Iznik plates ~ unique and handmade by female artisans

today I visited Iznik, which is located around 1.5 hrs from Bursa. The ancient city is surrounded on all sides by 5 km (3 mi) of walls about 10 m (33 ft) high. The ancient walls, with their towers and gates, are relatively well preserved but, Iznik is “ruined”, from earthquakes, invading Sultan’s, Greeks, and other conquerors; and experiencing an economic slump. As As it is overrun by herbicide/fertilizer sales offices and has one of the highest populations of bread (ekmek) shops in Turkey - ok I am kidding - kinda. 

so why is this place famous anyways?

1) Nicene Creed - This is the place where a council was held, in 325 A.D. by Emperor Constantine, who called together Christian bishops from across the empire to the city of Nicaea. This council would have an immeasurable impact on the subsequent development of Christian theology -  because these bishops debated Jesus’ divinity and produced the Nicene Creed, still recited by churches today.

2) Tiles -  On 2 March 1331, Sultan Orhan conquered İznik, and the city soon possessed the first Ottoman theological school. In 1514 Sultan Selim I captured the Persian city of Tabriz and sent all its artisans west to İznik. They brought with them their skill at making coloured tiles, and soon İznik’s kilns were turning out faïence (tin-glazed earthenware) unequalled even today. The great period of İznik tile-making continued almost to 1700, before going into a decline that lasted until 20th-century fashion (and business sense) brought about a revival.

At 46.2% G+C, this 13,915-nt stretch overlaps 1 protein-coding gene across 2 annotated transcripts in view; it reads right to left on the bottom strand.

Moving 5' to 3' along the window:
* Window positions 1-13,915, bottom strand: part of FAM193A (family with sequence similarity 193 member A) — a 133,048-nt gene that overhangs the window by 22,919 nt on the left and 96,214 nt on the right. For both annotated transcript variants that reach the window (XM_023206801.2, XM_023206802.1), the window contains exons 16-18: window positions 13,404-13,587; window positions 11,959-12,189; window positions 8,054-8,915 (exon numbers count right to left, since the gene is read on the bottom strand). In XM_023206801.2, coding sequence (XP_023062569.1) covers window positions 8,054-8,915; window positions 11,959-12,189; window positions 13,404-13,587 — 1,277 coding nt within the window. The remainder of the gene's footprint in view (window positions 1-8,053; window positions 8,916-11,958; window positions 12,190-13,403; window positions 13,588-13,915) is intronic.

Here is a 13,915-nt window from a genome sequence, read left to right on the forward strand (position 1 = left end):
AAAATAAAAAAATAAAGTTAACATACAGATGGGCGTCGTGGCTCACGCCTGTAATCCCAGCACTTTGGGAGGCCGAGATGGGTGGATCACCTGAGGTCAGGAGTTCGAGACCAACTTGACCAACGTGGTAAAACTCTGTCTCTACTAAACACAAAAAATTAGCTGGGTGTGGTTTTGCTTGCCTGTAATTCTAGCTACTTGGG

İznik may have been founded as early as 1000 BC, but it became a town of any significance only under one of Alexander the Great’s generals in 316 BC. A rival general, Lysimachus, captured it in 301 BC and named it rather romantically after his wife, Nikaea. The name stuck, and Nicaea became the capital city of the province of Bithynia, which once spread out along the southern shore of the Sea of Marmara.

Nicaea lost some of its prominence with the founding of Nicomedia (today’s Kocaeli/İzmit) in 264 BC, and by 74 BC the entire area had been incorporated into the Roman Empire. It flourished under the Romans, but invasions by the Goths and the Persians brought ruin by AD 300.

Read more:

Man’s Tea Party

Positive Challenge

I’ve been nominated by my friend Giulia F. to participate in the “Positive Challenge” and write down three things I’m grateful for each day for one full week. It is an interesting time for me, but accept today’s challenge.

1) this conversation has stuck in my head for a few months now, a friend (+family) of mine has been living as a “refugee” for several years now due to the civil war in Syria.  

"Sometimes I envy you. You’re lucky. I hope in five or six years I’ll be German and will travel the world and get rid of my shitty nationality”…

depending on your school of thought, people are born with +/- benefits. I was lucky to be born in Huntsville, Alabama, USA ( kinda?)… being born in Alabama is the source of many jokes while growing up, so it isn’t something you are necessarily proud of. but today, given everything I know and have experienced to date, I am grateful for my nationality. I do no’t say this in an overly zealous nationalist way, but as someone who gets that the passport you carry is important as it affords you certain luxuries that other people do not have.

2) Instagram. yes I said Instagram. I wasn’t a fan earlier this year, but have come to appreciate its value. As a kid I would spend my days looking at old travel magazines and national geo mesmerized by photos from all over the world. today we have instagram - takes a bit to cut through the fat, but there are some extremely talented people from all over the world sharing their work and view of the world.

3) little Ms.Terra Melek, she represents the evolution of two people; started as individuals, became friends, united by marriage and now parents. who knows what the future holds, but for now she has positively influenced their life, her extended family, mine,and many others with unity and unconditional love.